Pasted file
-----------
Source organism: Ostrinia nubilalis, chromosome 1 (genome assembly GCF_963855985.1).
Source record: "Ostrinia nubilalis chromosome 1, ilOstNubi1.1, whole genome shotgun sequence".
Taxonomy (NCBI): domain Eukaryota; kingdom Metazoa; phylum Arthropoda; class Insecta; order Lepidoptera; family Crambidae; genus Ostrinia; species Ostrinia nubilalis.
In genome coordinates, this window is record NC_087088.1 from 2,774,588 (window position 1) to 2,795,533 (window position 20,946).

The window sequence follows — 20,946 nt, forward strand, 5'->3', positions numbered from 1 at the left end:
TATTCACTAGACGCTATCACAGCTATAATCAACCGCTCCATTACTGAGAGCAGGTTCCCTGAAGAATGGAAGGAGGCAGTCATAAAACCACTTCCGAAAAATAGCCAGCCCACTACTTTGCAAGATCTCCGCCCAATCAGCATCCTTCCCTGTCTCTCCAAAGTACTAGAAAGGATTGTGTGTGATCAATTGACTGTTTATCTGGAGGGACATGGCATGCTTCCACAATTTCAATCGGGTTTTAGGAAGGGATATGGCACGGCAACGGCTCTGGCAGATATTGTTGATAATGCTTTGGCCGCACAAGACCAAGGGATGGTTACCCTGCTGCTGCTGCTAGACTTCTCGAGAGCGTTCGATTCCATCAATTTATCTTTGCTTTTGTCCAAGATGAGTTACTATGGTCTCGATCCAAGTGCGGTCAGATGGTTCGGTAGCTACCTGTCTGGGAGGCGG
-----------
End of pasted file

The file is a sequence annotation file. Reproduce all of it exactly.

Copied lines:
Source organism: Ostrinia nubilalis, chromosome 1 (genome assembly GCF_963855985.1).
Source record: "Ostrinia nubilalis chromosome 1, ilOstNubi1.1, whole genome shotgun sequence".
Taxonomy (NCBI): domain Eukaryota; kingdom Metazoa; phylum Arthropoda; class Insecta; order Lepidoptera; family Crambidae; genus Ostrinia; species Ostrinia nubilalis.
In genome coordinates, this window is record NC_087088.1 from 2,774,588 (window position 1) to 2,795,533 (window position 20,946).

The window sequence follows — 20,946 nt, forward strand, 5'->3', positions numbered from 1 at the left end:
TATTCACTAGACGCTATCACAGCTATAATCAACCGCTCCATTACTGAGAGCAGGTTCCCTGAAGAATGGAAGGAGGCAGTCATAAAACCACTTCCGAAAAATAGCCAGCCCACTACTTTGCAAGATCTCCGCCCAATCAGCATCCTTCCCTGTCTCTCCAAAGTACTAGAAAGGATTGTGTGTGATCAATTGACTGTTTATCTGGAGGGACATGGCATGCTTCCACAATTTCAATCGGGTTTTAGGAAGGGATATGGCACGGCAACGGCTCTGGCAGATATTGTTGATAATGCTTTGGCCGCACAAGACCAAGGGATGGTTACCCTGCTGCTGCTGCTAGACTTCTCGAGAGCGTTCGATTCCATCAATTTATCTTTGCTTTTGTCCAAGATGAGTTACTATGGTCTCGATCCAAGTGCGGTCAGATGGTTCGGTAGCTACCTGTCTGGGAGGCGG